Source: GLOBALCIT, European University Institute
By Bronwen Manby
More than one third of global migration has low and middle income countries as the destination; three-quarters of the global refugee population is hosted by countries in Africa, Asia or Latin America and the Caribbean. Yet few migrants and refugees hosted by poor or middle-income countries ever get the opportunity to change their nationality and become citizens of the states where they settle. I propose that the problem of lack of access to citizenship should be addressed by developing local responses rather than national ones.
The right to change nationality
Article 15 of the Universal Declaration of Human Rights establishes three elements of the right to a nationality in international law: the right to a nationality itself; the right not to be arbitrarily deprived of nationality; and the right to change nationality. The first element gets attention from those interested in the conundrum of statelessness, in membership and belonging; the second from those concerned about discrimination, due process, and the rule of law; but the third element is comparatively neglected by the policy and scholarly communities.
What does the right to change nationality mean? At the minimum legalistic level it requires that a person should have the right to renounce a birth nationality (provided that they can show that they have or will immediately acquire another nationality). But for the right to be real a person must also have the right to acquire nationality in another country than their country of birth, based on their strong connections there. In practice this is often not available.
The percentage of settled immigrants with host country citizenship reaches 90 percent in Canada, 81 percent in Australia, 62 percent in the US, and an average of 59 percent across the European Union (though with much variation). In Africa and Asia we have no such statistics: but it is clear that naturalisation is often almost completely inaccessible, especially to those who most need it. Among African states, Nigeria – population estimated at 200 million – grants no more than a couple of hundred people citizenship each year (among them a substantial number who are the wives of Nigerians; gender discrimination applies in acquisition by spouses). South Africa, which until around 2010 naturalised ten thousand or more each year, has decided that naturalisation should be ‘exceptional’ and reduced the numbers to a few hundred. The statistics that can be gleaned from other African countries indicate that the numbers are everywhere low, sometimes in single figures each year, or zero.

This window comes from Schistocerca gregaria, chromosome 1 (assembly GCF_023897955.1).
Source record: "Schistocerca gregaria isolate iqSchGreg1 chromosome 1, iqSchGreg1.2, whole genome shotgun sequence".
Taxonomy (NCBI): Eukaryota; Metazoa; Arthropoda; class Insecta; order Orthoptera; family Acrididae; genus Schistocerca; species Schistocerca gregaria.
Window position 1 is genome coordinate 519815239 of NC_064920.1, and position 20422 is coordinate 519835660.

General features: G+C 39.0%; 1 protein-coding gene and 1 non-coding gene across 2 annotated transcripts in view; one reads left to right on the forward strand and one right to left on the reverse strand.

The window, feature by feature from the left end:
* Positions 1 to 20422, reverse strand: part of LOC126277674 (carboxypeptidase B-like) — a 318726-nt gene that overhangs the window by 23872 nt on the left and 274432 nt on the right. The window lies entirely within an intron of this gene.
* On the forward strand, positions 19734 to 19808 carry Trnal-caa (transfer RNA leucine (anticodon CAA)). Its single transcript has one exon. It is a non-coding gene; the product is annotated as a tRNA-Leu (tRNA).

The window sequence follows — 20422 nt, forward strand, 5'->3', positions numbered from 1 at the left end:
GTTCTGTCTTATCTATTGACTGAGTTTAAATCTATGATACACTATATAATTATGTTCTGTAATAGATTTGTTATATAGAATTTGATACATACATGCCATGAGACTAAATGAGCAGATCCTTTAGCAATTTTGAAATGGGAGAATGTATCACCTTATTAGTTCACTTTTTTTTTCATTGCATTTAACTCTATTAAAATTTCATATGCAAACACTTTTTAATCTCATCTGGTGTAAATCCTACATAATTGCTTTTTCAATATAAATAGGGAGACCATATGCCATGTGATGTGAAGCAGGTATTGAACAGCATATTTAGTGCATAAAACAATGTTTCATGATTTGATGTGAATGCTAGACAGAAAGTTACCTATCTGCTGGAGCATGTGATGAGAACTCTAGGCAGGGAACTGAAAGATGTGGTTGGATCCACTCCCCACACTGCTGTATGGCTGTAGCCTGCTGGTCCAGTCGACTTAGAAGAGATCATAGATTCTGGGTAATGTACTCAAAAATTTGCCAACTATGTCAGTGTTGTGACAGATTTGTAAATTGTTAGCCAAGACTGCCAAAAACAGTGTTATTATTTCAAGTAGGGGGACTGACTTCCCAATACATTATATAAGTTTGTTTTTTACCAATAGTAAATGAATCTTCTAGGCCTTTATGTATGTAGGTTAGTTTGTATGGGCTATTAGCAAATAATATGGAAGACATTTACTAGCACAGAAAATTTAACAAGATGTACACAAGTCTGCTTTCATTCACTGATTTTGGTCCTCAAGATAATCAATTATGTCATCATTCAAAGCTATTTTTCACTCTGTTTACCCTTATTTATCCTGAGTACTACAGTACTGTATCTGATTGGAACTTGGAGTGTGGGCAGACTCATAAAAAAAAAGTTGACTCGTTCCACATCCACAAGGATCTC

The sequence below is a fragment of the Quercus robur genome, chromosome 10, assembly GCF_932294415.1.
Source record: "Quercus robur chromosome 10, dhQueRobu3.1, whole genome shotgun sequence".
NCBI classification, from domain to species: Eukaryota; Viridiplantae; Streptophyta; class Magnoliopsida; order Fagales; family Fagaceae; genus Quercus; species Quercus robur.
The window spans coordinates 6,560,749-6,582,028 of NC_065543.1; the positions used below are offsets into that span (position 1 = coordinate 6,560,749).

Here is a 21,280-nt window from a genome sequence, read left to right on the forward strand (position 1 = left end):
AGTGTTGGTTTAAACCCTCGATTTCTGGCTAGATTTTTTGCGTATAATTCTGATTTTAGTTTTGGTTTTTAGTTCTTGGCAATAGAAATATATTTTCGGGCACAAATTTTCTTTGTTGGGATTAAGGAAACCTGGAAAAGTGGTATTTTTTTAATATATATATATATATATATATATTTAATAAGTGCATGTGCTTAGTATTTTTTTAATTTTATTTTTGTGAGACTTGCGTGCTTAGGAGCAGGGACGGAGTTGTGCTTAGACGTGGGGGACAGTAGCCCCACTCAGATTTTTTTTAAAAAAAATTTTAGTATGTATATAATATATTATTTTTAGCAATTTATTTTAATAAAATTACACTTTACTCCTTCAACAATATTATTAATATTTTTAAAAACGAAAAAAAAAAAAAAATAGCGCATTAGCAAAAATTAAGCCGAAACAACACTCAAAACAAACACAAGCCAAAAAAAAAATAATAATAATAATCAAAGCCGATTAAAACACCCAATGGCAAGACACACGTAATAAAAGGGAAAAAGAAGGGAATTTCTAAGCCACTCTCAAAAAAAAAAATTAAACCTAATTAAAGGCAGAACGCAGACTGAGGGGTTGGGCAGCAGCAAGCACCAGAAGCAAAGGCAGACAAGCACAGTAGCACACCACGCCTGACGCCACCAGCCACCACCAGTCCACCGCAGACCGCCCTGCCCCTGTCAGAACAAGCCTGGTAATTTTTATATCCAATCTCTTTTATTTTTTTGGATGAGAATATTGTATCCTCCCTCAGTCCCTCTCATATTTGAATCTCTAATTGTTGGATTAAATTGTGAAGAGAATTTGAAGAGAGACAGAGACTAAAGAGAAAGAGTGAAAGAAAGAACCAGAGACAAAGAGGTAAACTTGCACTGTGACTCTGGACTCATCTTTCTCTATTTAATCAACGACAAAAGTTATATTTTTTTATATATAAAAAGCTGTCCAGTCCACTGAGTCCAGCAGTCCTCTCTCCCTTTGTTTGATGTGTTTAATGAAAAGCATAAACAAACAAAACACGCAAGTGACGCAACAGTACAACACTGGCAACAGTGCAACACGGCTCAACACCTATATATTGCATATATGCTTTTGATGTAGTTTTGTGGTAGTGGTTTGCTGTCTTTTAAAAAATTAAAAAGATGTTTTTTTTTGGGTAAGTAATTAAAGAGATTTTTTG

The naturalisation provisions in the laws of post-colonial states largely mirror those of the colonisers, with minor variations adopted since independence – usually to make citizenship harder to acquire, by lengthening the residence period or creating stronger requirements of cultural assimilation. The list of conditions for naturalisation is, however, largely irrelevant. The key point about these rules is that they are based on assumptions that all those migrating from one country to another have identity documents confirming the nationality of their country of origin, a currently valid travel document, official permission to be in the country, proof of legal residence over the necessary period, and a fee of at least several hundred dollars (US$ 5,000 in the case of Tanzania). This is obviously moonshine for most migrants in poorer countries. Moreover, naturalisation is everywhere completely discretionary in law, and often perceived as being a personal favour given by the president. Scandals over corruption in naturalisation have convulsed the media in South Africa (the Gupta brothers naturalised by President Jacob Zuma) and Comoros (the scheme to sell ‘economic citizenship’ to be imposed on more than 40,000 stateless bidoon from the United Arab Emirates); and disquiet at abuse of naturalisation powers arises from time to time in many states.
Continue reading at GLOBALCIT website: https://globalcit.eu/unblocking-access-to-citizenship-in-the-global-south-should-the-process-be-decentralised/